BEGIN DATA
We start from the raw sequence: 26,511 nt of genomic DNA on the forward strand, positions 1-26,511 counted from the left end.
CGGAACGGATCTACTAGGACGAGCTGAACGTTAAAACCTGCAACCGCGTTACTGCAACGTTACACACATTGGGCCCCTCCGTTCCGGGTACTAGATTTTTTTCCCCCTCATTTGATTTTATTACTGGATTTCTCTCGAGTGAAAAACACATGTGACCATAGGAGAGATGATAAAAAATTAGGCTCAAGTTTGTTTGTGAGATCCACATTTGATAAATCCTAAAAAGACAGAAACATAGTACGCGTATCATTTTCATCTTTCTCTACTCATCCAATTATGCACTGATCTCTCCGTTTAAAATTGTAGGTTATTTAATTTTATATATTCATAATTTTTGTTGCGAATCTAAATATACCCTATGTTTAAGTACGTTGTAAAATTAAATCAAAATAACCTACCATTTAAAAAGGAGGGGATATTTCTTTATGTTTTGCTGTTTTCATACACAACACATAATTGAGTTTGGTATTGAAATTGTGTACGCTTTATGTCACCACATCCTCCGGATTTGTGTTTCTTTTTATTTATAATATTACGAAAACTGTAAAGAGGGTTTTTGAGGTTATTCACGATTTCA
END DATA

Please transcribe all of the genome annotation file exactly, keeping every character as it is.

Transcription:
We start from the raw sequence: 26,511 nt of genomic DNA on the forward strand, positions 1-26,511 counted from the left end.
CGGAACGGATCTACTAGGACGAGCTGAACGTTAAAACCTGCAACCGCGTTACTGCAACGTTACACACATTGGGCCCCTCCGTTCCGGGTACTAGATTTTTTTCCCCCTCATTTGATTTTATTACTGGATTTCTCTCGAGTGAAAAACACATGTGACCATAGGAGAGATGATAAAAAATTAGGCTCAAGTTTGTTTGTGAGATCCACATTTGATAAATCCTAAAAAGACAGAAACATAGTACGCGTATCATTTTCATCTTTCTCTACTCATCCAATTATGCACTGATCTCTCCGTTTAAAATTGTAGGTTATTTAATTTTATATATTCATAATTTTTGTTGCGAATCTAAATATACCCTATGTTTAAGTACGTTGTAAAATTAAATCAAAATAACCTACCATTTAAAAAGGAGGGGATATTTCTTTATGTTTTGCTGTTTTCATACACAACACATAATTGAGTTTGGTATTGAAATTGTGTACGCTTTATGTCACCACATCCTCCGGATTTGTGTTTCTTTTTATTTATAATATTACGAAAACTGTAAAGAGGGTTTTTGAGGTTATTCACGATTTCA